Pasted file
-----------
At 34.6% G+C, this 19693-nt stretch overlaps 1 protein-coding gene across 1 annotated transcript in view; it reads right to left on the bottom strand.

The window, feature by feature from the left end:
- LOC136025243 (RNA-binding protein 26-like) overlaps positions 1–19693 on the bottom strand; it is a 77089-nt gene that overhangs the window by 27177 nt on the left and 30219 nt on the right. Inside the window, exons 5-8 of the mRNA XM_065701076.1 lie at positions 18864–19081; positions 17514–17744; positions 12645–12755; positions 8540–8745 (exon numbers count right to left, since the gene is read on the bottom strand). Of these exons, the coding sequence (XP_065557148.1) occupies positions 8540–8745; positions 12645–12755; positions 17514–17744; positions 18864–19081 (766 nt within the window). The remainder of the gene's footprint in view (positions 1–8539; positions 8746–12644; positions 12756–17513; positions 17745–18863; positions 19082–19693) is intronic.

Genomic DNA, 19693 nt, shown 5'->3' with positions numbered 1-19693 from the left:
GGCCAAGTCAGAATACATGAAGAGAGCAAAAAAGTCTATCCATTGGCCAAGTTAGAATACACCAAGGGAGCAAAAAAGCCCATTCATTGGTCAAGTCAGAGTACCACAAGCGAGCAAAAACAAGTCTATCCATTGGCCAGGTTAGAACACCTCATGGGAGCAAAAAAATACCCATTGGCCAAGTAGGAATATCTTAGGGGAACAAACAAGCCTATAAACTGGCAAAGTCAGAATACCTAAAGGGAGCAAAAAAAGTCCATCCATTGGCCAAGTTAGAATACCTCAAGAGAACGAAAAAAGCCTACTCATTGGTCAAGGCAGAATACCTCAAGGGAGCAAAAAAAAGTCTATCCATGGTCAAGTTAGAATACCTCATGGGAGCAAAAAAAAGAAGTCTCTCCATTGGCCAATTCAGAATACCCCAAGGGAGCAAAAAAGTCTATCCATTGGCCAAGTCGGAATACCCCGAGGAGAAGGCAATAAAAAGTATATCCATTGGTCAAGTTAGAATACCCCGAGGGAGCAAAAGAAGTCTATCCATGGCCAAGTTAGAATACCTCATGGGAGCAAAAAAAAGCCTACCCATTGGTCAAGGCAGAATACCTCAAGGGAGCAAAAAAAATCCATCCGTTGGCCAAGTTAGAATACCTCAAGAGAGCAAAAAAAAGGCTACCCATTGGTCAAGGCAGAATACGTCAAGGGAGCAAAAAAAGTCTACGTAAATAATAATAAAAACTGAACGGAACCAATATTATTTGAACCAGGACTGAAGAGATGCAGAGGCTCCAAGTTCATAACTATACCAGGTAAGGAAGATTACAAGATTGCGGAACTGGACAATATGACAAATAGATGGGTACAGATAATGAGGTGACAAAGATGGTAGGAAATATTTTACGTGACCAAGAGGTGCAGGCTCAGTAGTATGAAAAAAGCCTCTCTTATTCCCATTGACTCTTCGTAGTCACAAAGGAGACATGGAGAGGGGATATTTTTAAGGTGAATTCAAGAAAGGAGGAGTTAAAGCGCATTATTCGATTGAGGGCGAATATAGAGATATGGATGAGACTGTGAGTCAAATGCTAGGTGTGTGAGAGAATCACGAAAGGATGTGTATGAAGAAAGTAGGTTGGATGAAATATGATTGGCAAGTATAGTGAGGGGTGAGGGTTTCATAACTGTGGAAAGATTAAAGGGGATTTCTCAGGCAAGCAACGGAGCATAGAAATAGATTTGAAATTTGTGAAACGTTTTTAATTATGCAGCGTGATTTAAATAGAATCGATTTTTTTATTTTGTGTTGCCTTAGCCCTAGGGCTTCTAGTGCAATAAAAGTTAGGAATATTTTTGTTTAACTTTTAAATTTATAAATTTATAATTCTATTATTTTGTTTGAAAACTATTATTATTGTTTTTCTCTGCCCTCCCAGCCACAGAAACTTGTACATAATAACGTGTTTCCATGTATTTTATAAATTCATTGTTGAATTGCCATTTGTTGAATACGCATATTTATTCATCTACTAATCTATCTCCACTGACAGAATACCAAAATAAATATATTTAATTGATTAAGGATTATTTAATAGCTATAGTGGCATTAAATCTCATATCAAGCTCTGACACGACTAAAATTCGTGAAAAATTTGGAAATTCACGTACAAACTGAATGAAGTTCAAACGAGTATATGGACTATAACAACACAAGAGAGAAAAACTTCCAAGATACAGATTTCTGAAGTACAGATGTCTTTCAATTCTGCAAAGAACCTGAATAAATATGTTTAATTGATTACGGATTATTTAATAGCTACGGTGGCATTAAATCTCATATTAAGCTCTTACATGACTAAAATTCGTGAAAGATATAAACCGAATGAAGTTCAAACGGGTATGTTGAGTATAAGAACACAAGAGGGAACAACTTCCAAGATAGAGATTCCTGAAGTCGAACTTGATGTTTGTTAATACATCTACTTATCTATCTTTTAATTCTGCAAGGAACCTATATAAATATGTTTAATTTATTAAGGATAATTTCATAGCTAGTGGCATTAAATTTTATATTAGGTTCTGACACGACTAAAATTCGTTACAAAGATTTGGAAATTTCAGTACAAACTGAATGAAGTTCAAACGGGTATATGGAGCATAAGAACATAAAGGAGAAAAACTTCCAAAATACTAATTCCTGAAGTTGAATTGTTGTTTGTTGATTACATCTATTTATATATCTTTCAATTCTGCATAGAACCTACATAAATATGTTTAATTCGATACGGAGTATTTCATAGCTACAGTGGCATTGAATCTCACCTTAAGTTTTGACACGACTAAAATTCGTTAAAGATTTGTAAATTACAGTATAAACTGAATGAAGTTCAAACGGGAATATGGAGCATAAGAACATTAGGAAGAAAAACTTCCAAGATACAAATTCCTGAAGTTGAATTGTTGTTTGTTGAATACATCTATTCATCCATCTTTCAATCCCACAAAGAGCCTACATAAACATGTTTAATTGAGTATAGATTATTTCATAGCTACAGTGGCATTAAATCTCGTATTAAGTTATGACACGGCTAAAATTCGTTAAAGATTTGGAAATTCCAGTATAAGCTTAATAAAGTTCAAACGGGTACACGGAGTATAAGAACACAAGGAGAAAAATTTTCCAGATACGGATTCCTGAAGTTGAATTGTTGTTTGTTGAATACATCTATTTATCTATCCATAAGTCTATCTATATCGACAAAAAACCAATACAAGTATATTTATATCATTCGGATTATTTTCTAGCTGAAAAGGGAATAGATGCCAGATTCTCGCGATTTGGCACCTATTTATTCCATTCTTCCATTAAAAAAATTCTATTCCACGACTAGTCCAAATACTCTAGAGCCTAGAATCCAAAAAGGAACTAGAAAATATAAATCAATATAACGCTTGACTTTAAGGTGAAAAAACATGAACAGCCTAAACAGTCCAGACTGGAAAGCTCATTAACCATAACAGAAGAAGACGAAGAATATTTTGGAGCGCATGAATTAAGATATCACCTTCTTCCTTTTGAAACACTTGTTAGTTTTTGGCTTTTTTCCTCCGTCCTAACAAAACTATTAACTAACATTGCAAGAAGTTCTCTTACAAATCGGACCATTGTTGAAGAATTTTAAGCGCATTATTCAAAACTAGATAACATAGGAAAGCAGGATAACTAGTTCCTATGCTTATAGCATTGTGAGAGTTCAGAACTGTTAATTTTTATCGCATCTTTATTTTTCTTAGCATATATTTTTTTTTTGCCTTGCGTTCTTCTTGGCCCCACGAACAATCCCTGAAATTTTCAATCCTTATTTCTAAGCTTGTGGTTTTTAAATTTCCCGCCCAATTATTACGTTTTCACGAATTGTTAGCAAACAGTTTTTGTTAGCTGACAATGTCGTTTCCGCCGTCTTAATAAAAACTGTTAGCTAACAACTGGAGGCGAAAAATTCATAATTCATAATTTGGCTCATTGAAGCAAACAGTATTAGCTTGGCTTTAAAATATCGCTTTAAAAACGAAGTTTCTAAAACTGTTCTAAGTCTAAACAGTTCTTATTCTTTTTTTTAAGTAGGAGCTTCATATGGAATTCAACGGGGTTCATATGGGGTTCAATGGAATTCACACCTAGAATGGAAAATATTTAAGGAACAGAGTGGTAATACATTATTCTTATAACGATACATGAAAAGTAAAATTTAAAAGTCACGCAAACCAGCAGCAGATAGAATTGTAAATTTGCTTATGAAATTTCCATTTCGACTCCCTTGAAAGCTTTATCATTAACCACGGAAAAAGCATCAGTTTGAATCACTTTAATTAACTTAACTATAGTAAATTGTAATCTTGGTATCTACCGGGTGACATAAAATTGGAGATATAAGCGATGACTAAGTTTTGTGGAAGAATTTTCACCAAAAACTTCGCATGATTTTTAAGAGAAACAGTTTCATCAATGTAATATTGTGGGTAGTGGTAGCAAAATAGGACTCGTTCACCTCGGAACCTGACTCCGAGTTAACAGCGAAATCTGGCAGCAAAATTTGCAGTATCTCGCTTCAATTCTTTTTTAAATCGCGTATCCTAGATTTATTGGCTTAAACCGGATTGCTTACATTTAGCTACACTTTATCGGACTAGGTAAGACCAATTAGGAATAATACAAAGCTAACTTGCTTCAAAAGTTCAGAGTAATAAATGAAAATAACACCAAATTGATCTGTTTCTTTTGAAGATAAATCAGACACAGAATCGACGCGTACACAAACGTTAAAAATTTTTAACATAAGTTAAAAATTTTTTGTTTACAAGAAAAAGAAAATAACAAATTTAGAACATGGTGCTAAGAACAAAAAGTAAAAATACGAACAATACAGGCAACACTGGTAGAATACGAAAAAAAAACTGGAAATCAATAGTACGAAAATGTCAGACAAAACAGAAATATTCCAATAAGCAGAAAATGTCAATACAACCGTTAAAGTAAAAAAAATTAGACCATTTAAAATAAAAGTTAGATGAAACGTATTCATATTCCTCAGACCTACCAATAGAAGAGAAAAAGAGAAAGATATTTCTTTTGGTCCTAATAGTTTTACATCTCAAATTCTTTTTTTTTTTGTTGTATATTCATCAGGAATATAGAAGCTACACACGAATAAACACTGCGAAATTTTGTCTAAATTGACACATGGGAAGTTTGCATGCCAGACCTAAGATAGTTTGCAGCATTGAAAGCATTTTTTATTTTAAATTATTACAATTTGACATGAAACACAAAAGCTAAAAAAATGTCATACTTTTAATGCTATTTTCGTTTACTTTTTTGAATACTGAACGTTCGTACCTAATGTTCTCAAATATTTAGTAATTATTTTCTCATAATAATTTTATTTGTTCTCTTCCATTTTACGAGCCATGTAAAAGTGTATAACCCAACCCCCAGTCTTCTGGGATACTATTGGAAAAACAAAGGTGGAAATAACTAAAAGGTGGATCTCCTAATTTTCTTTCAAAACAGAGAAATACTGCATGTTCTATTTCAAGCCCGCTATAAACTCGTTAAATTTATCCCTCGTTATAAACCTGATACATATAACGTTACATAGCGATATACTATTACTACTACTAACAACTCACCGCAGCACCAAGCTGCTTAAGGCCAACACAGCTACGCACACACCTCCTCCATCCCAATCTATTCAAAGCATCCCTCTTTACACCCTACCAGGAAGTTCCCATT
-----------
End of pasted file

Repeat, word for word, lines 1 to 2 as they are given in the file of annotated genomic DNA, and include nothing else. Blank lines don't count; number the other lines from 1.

At 34.6% G+C, this 19693-nt stretch overlaps 1 protein-coding gene across 1 annotated transcript in view; it reads right to left on the bottom strand.

The window, feature by feature from the left end: